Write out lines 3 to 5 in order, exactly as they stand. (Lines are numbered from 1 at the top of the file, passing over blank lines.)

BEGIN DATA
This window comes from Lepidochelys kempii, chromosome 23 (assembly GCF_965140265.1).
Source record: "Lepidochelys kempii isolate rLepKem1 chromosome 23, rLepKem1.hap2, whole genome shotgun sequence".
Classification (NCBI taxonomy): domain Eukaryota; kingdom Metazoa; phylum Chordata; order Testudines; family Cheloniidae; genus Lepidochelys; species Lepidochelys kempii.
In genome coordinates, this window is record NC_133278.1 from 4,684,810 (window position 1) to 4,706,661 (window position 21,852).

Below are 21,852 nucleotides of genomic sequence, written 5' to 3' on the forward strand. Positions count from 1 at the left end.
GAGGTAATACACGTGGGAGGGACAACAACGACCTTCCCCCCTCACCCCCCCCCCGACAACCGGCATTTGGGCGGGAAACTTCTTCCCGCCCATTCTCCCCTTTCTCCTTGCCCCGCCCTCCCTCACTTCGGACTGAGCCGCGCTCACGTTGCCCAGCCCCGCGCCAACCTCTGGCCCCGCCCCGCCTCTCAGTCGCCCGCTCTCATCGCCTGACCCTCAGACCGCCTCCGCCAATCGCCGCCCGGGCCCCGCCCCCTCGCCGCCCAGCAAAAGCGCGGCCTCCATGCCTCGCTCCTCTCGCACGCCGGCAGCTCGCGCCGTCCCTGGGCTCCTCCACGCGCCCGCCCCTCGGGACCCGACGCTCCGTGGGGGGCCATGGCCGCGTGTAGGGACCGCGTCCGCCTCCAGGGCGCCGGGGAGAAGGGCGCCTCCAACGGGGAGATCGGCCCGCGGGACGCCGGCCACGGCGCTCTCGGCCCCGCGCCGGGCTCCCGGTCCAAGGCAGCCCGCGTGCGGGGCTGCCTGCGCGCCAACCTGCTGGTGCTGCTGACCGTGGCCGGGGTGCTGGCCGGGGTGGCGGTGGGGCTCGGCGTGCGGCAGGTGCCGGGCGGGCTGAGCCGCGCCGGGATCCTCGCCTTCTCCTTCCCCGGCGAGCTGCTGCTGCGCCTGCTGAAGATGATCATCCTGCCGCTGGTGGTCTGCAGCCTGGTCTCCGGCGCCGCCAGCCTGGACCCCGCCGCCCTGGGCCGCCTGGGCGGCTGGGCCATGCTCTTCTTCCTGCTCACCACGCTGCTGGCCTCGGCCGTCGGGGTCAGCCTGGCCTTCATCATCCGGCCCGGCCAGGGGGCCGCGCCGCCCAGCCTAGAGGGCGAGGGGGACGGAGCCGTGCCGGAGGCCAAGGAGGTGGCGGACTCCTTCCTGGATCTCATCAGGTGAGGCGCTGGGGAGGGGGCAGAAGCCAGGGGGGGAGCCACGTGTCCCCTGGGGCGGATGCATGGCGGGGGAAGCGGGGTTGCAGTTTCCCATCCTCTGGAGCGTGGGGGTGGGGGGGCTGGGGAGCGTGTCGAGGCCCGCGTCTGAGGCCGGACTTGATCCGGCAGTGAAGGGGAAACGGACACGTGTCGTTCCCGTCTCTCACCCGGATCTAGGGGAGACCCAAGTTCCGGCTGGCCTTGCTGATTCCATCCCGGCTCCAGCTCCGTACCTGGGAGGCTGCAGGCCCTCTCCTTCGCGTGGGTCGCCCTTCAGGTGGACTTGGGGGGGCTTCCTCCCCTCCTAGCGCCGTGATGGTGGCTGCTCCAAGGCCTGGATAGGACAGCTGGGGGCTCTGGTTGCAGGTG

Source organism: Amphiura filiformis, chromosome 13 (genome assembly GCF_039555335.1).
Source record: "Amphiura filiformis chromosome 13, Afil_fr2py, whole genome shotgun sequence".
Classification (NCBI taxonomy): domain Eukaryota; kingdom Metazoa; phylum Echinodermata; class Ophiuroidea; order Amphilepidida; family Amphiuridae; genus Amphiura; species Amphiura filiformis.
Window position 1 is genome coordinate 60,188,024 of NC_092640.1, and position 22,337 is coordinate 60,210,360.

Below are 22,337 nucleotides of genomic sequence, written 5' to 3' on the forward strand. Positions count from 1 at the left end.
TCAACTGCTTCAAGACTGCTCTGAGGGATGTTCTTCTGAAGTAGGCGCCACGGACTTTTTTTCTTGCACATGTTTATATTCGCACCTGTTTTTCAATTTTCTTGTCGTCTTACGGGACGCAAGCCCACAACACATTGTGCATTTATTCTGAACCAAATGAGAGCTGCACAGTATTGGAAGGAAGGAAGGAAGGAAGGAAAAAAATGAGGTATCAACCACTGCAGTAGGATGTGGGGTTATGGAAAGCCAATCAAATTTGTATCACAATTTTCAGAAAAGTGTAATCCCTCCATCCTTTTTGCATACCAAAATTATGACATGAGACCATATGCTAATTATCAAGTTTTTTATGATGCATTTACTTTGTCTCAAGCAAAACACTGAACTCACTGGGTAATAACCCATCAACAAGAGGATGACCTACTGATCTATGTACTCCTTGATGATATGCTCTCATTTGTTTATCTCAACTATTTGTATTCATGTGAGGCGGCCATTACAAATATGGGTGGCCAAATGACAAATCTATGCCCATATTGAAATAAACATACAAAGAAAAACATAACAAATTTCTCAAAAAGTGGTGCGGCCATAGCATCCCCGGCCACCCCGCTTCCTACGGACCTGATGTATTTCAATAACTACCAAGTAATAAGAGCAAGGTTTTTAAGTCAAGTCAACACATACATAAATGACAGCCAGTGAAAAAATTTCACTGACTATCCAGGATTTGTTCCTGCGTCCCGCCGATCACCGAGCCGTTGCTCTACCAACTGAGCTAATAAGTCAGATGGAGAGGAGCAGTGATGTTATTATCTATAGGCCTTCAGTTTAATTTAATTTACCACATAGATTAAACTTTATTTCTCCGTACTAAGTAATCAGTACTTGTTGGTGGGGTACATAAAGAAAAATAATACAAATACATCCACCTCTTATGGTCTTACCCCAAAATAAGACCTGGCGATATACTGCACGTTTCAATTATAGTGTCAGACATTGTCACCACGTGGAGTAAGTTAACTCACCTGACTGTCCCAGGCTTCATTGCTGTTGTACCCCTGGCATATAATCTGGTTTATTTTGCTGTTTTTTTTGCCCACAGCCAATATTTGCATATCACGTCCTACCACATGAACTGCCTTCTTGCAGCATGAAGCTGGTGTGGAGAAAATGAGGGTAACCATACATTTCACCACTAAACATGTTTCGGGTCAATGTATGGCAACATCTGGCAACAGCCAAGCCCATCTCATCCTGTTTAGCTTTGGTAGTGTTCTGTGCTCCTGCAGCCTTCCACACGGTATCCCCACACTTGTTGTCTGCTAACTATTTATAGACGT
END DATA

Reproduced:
Classification (NCBI taxonomy): domain Eukaryota; kingdom Metazoa; phylum Chordata; order Testudines; family Cheloniidae; genus Lepidochelys; species Lepidochelys kempii.
In genome coordinates, this window is record NC_133278.1 from 4,684,810 (window position 1) to 4,706,661 (window position 21,852).

Below are 21,852 nucleotides of genomic sequence, written 5' to 3' on the forward strand. Positions count from 1 at the left end.